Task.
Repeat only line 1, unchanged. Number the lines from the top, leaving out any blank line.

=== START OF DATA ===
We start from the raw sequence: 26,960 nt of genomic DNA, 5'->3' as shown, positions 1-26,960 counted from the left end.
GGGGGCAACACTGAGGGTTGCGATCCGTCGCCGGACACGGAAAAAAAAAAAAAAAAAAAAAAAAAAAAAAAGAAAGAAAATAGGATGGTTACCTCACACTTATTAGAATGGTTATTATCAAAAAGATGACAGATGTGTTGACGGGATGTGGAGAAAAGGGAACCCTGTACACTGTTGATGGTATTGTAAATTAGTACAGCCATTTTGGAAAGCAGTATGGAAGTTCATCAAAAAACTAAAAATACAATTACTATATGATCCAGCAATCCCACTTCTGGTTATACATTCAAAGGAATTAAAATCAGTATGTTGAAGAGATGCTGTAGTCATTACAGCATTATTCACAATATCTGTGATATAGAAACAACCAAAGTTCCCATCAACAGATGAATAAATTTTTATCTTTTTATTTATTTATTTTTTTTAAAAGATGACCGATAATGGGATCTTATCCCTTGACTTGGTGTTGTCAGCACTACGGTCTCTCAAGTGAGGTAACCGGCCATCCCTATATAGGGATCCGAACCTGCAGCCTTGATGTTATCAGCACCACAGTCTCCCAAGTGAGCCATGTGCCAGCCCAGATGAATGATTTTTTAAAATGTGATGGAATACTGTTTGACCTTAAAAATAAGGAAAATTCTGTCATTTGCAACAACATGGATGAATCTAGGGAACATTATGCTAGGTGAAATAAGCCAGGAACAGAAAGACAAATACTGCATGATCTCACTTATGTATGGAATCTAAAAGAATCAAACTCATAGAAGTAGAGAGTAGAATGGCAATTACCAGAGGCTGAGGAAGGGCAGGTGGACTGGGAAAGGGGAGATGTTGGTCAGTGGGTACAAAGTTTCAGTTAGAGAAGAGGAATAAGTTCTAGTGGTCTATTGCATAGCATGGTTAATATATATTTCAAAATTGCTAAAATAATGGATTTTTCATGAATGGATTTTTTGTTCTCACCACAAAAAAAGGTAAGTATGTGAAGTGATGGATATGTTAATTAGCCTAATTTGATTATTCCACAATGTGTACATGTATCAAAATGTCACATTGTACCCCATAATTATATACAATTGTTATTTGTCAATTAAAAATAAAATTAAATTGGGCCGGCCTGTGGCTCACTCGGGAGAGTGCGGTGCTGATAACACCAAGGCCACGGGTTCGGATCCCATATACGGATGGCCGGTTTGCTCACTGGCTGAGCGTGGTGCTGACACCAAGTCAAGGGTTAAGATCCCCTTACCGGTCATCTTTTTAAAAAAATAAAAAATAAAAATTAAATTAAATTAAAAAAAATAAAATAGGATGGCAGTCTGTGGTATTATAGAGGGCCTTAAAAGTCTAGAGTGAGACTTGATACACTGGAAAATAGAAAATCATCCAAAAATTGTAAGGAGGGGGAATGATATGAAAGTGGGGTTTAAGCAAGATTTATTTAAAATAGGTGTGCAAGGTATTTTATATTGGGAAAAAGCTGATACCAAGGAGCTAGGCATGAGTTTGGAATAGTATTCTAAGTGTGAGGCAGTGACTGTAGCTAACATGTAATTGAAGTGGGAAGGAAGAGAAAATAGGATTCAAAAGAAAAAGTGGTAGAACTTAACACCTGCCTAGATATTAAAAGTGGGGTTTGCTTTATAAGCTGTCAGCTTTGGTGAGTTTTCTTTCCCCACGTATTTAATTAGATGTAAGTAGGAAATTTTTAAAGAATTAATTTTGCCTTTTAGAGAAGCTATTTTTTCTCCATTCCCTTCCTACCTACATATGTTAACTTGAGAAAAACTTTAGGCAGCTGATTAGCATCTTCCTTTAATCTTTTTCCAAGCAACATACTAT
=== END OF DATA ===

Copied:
We start from the raw sequence: 26,960 nt of genomic DNA, 5'->3' as shown, positions 1-26,960 counted from the left end.